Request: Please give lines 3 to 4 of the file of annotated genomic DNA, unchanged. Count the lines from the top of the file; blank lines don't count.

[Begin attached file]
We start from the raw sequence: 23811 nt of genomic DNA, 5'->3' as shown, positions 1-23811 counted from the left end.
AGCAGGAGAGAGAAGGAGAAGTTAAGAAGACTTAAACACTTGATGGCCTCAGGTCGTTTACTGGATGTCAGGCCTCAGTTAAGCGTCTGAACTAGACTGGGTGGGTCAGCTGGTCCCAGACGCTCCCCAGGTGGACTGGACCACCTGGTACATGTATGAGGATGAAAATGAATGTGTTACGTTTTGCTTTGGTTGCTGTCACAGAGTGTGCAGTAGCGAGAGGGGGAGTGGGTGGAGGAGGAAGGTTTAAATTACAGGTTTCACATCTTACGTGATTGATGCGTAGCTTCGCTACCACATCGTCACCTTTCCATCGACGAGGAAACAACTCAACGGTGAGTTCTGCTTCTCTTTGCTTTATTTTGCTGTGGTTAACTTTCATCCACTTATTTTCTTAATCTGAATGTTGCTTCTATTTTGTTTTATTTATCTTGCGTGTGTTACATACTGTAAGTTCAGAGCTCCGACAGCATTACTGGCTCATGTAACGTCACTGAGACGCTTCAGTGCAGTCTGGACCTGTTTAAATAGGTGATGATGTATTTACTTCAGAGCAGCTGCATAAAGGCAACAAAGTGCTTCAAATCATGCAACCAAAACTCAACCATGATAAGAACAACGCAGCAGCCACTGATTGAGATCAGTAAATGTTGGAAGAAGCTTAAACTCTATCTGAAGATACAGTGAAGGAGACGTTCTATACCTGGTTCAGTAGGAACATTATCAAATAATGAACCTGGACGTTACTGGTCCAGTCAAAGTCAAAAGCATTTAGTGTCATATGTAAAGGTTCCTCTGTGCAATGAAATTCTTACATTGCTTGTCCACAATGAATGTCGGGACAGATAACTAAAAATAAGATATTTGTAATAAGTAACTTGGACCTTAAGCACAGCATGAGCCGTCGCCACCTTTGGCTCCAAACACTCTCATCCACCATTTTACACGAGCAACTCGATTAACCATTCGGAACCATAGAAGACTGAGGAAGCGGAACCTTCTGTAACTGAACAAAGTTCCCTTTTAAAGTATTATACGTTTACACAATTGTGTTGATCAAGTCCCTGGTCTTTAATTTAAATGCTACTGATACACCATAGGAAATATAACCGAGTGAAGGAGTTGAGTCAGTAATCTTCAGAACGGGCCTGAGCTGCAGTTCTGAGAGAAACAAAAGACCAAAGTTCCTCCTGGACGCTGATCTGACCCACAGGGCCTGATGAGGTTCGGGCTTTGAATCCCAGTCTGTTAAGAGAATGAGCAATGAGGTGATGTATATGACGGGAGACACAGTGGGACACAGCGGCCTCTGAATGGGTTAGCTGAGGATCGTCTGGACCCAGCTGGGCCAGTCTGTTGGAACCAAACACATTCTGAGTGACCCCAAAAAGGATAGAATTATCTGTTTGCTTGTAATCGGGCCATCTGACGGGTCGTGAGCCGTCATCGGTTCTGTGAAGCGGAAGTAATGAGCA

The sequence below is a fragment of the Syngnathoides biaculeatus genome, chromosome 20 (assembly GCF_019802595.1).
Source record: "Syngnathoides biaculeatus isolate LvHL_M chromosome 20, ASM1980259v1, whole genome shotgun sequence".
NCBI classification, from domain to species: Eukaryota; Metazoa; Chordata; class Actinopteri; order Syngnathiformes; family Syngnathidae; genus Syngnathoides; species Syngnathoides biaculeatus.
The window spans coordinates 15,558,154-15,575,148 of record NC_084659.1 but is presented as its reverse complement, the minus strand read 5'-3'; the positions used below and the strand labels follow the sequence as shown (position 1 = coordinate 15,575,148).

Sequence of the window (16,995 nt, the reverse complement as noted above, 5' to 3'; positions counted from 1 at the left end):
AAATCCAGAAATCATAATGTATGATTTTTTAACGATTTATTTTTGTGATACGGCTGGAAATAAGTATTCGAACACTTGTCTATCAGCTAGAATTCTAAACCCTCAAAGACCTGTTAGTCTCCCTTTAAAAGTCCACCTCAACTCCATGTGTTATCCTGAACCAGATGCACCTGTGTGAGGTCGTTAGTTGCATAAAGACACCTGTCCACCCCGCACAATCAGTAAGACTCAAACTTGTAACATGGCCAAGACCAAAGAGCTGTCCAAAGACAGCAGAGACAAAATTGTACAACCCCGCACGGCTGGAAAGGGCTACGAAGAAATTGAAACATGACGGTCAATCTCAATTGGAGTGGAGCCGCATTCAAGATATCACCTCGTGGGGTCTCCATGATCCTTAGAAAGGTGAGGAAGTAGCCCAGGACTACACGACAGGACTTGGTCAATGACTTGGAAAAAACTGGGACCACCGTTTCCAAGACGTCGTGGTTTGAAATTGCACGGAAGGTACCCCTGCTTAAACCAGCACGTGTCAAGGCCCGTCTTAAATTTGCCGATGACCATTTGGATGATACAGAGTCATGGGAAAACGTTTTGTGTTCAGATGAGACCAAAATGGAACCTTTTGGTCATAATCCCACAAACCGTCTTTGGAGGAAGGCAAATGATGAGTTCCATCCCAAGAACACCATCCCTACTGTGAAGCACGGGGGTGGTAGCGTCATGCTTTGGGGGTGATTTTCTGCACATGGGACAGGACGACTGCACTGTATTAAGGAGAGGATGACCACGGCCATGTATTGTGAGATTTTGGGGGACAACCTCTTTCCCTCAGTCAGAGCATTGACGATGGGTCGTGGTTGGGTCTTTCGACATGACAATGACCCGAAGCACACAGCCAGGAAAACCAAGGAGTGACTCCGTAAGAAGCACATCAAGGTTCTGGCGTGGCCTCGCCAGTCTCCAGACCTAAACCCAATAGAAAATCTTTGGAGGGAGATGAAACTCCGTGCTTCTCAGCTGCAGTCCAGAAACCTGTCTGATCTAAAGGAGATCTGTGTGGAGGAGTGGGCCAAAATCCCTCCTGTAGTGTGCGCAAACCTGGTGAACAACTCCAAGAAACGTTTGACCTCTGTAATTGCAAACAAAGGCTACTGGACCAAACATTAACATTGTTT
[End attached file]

The sequence below is a fragment of the Syngnathoides biaculeatus genome, chromosome 20 (assembly GCF_019802595.1).
Source record: "Syngnathoides biaculeatus isolate LvHL_M chromosome 20, ASM1980259v1, whole genome shotgun sequence".